Dementia affects roughly 400,000 Australians.
Dementia affects thinking, behaviour and memory. It’s a debilitating disease that often targets our older and beloved family and friends – those over the age of 65 years. Dementia is made up of a number of different symptoms and presents in different types, such as Alzheimer’s disease, Parkinson’s disease, Huntington’s disease and Creutzfeldt-Jacob disease. Treatment for dementia can help, but sadly it cannot be cured.
As our population ages and people are living in their own homes and communities for longer, care for those people living with dementia can’t always be provided by professionally trained caregivers and instead often falls to family and friends.
The effects of dementia on people who live with it can vary; dark floor mats may appear as holes, a ‘busy’ pattern may appear to be moving or resemble a swarm of insects, repeating patterns may cause the illusion of steps or height. Typically, dementia is regarded as affecting memory, and not these other spatial and visual challenges that make common tasks so difficult.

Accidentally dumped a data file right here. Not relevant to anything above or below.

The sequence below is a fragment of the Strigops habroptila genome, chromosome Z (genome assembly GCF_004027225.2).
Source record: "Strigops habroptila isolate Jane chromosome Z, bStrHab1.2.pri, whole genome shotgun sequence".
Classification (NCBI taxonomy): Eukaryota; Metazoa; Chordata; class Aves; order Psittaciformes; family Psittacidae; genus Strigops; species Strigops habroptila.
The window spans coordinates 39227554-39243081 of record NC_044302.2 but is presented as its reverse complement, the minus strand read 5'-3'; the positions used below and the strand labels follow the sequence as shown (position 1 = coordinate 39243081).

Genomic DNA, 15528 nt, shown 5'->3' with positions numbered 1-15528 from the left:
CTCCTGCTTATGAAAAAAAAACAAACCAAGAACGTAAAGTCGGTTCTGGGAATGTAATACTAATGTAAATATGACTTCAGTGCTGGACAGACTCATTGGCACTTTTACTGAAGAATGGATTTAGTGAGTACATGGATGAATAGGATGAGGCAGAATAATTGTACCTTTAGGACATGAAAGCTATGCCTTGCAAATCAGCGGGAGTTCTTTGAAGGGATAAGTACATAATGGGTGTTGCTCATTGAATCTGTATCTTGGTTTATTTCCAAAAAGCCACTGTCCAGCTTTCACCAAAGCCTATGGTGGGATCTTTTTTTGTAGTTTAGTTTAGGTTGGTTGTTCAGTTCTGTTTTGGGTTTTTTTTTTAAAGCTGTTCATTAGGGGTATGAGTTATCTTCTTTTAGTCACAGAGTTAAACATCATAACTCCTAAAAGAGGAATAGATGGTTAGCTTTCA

There is often a disconnect between the perceived experience for those living with dementia and the type and level of care required. Caregivers aim to provide the best care and support they can, but without truly understanding the experience of a person living with dementia, the care provided may be limited.
“Changes in the brain can impact on day-to-day functions and potentially confuse people living with dementia. Identifying ways the home and environment can be modified to ameliorate any challenges will make a difference to the person living with dementia.” Maree McCabe – CEO, Dementia Australia